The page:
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University Centre Reaseheath

Canine Behaviour and Training

UCAS Code: C06B

Foundation Degree in Science - FdSc

Entry requirements


A level

C,C-A*,A*

Successful completion

Pearson BTEC Level 3 National Diploma (first teaching from September 2016)

DM-D*D*

in relevant subject

Pearson BTEC Level 3 National Extended Diploma (first teaching from September 2016)

MPP-D*D*D*

in relevant subject

UCAS Tariff

64

Mature students (21+) will be considered on an individual basis Practical experience working with dogs is preferential

94%
Applicants receiving offers

About this course


Course option

2.0years

Full-time | 2020

Subjects

Animal behaviour

Animal science

Animal health

Animal nutrition

With over 9 million dogs in the UK and 24% of households having a dog (Pet Food Manufacturers Association, 2015) there is plenty of demand for a range of services including professional dog trainers, behaviourists, groomers, dog walkers and sitters, kennel managers, rehabilitation of rescue dogs, and specialised training for assistance dogs in several categories etc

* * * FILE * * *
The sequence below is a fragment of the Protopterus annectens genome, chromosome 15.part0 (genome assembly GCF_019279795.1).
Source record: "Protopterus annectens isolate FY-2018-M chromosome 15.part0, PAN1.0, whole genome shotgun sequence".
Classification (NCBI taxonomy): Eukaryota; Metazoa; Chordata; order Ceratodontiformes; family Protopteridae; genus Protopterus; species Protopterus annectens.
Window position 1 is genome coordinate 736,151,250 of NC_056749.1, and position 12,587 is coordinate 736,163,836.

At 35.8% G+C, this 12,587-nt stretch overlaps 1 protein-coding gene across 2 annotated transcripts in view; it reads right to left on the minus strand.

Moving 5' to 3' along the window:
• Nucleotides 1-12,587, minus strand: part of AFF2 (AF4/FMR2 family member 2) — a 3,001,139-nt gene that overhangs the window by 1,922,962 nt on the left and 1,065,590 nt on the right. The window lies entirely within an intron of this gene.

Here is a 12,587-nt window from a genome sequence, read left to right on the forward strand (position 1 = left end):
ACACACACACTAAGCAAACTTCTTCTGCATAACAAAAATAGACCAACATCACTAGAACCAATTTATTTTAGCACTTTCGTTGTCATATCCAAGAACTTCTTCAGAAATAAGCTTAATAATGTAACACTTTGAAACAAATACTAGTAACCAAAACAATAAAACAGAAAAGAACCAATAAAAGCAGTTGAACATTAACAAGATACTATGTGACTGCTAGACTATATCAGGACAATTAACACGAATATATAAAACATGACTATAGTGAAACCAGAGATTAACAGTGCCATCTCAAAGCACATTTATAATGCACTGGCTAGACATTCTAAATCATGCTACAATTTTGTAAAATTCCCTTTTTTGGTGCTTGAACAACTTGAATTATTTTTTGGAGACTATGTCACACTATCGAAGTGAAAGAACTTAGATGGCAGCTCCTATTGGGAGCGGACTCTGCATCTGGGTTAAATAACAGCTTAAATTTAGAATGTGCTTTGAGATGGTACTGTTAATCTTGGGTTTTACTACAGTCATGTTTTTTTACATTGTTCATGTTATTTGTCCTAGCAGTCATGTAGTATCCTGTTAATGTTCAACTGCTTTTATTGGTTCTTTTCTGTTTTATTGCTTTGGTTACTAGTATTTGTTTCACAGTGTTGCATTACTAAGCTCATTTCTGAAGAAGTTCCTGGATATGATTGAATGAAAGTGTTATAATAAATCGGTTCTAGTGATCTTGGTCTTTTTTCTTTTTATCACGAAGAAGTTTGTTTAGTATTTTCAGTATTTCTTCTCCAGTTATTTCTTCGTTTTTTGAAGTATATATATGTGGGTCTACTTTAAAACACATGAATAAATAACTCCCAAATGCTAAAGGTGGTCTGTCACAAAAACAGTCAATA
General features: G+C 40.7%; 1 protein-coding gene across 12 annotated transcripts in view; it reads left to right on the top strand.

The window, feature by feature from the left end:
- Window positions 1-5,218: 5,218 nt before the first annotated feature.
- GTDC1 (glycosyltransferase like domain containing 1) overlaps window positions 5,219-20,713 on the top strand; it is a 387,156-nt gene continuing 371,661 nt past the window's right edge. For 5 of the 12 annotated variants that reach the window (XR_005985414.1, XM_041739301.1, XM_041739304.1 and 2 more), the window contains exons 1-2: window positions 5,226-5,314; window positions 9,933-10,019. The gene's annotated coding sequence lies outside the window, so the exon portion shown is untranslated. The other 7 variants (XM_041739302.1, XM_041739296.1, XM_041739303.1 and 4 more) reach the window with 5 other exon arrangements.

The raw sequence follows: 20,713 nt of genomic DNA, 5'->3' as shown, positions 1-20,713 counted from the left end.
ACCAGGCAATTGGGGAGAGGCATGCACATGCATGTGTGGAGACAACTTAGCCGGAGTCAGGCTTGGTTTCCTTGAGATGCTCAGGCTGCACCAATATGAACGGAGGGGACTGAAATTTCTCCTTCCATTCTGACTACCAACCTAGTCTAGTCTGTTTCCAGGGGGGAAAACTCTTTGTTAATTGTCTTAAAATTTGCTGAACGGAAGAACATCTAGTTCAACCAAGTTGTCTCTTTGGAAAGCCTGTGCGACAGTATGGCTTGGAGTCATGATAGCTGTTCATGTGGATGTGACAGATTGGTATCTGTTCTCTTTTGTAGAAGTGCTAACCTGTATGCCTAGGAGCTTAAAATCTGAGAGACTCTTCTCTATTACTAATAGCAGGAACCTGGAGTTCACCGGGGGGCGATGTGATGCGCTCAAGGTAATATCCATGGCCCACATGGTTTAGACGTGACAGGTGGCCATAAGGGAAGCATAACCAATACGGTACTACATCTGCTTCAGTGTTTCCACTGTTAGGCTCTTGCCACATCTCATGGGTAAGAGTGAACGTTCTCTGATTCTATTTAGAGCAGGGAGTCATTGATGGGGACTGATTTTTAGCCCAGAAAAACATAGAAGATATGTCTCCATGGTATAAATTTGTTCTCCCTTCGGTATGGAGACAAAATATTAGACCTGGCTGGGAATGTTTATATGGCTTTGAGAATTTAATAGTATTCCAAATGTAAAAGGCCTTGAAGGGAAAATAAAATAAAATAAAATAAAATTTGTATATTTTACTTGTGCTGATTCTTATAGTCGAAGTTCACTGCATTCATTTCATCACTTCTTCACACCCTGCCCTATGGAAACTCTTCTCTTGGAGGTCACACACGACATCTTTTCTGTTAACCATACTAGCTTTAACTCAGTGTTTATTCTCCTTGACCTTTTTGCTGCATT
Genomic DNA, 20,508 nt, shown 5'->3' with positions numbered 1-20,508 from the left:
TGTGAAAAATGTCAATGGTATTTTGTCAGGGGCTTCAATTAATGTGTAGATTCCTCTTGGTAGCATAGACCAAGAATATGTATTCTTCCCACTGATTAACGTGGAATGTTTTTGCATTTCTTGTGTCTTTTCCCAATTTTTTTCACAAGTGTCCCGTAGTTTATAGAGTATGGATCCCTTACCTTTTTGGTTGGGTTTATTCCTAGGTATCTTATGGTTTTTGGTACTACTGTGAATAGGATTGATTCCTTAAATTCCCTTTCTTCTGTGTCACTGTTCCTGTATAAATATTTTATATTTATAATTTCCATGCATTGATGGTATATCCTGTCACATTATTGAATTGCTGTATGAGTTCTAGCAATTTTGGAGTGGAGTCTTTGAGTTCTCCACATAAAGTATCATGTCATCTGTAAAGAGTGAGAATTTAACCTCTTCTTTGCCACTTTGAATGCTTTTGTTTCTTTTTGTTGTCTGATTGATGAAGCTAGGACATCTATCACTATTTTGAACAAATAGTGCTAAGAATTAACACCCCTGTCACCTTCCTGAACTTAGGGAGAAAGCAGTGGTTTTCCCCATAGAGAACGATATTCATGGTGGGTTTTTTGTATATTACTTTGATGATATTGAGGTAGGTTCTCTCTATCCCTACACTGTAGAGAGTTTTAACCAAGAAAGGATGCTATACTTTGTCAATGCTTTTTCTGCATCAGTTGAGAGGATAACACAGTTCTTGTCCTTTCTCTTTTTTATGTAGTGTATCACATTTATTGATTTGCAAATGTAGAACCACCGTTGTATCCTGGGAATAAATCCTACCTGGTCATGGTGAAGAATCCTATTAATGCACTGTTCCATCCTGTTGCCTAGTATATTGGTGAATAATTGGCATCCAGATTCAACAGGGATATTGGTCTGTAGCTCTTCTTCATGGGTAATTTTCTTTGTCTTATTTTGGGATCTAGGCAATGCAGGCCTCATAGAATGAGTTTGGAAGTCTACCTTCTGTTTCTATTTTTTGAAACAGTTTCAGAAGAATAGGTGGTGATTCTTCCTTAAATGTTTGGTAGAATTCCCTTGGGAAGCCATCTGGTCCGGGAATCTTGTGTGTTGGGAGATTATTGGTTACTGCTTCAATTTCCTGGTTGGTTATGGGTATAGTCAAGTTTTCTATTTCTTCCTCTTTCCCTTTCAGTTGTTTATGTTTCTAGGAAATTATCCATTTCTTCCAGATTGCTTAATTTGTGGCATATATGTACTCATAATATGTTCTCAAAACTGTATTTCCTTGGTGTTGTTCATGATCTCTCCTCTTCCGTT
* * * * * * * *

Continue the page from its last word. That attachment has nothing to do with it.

In addition, these types of jobs offer a good opportunity for self-employment.

This programme aims to help raise the level and depth of knowledge and skill necessary to professionally and ethically undertake these roles though a mix of both theoretical study and practical experience.

Students will work in the college kennels with a range of dogs from different disciplines, breeds, sizes and temperaments, undertake training for different purposes, including obedience and agility and experience a fully operational commercial grooming parlour.
This course is aimed at students who wish to develop a career within the canine industry, but specifically those involving aspects of canine behaviour and training. Students are provided with a combination of academic study with practical learning opportunities to develop a range of academic and professional skills, knowledge and practical competencies associated with working in the canine industry.

As a student studying canine behaviour and training, you will have regular access to the animal-centre facilities at University Centre Reaseheath, which boasts a kennel block and outdoor training arena.